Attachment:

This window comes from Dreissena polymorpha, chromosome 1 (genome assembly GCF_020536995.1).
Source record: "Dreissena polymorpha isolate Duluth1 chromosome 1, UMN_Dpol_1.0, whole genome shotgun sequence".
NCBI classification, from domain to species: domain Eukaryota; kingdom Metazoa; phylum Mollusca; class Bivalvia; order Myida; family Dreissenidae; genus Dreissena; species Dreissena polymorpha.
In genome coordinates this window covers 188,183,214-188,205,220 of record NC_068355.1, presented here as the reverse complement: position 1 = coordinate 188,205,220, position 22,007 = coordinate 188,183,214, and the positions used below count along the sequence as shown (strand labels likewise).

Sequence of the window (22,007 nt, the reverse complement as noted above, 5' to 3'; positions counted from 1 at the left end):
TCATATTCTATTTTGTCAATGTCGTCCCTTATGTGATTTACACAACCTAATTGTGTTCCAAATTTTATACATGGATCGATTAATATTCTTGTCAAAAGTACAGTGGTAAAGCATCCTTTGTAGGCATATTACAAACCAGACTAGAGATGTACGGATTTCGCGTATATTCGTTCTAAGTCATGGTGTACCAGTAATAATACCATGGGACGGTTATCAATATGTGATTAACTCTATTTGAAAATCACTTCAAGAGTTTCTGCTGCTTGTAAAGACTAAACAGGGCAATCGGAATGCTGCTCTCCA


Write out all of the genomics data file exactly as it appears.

This window comes from Dreissena polymorpha, chromosome 1 (genome assembly GCF_020536995.1).
Source record: "Dreissena polymorpha isolate Duluth1 chromosome 1, UMN_Dpol_1.0, whole genome shotgun sequence".
NCBI classification, from domain to species: domain Eukaryota; kingdom Metazoa; phylum Mollusca; class Bivalvia; order Myida; family Dreissenidae; genus Dreissena; species Dreissena polymorpha.
In genome coordinates this window covers 188,183,214-188,205,220 of record NC_068355.1, presented here as the reverse complement: position 1 = coordinate 188,205,220, position 22,007 = coordinate 188,183,214, and the positions used below count along the sequence as shown (strand labels likewise).

Sequence of the window (22,007 nt, the reverse complement as noted above, 5' to 3'; positions counted from 1 at the left end):
TCATATTCTATTTTGTCAATGTCGTCCCTTATGTGATTTACACAACCTAATTGTGTTCCAAATTTTATACATGGATCGATTAATATTCTTGTCAAAAGTACAGTGGTAAAGCATCCTTTGTAGGCATATTACAAACCAGACTAGAGATGTACGGATTTCGCGTATATTCGTTCTAAGTCATGGTGTACCAGTAATAATACCATGGGACGGTTATCAATATGTGATTAACTCTATTTGAAAATCACTTCAAGAGTTTCTGCTGCTTGTAAAGACTAAACAGGGCAATCGGAATGCTGCTCTCCA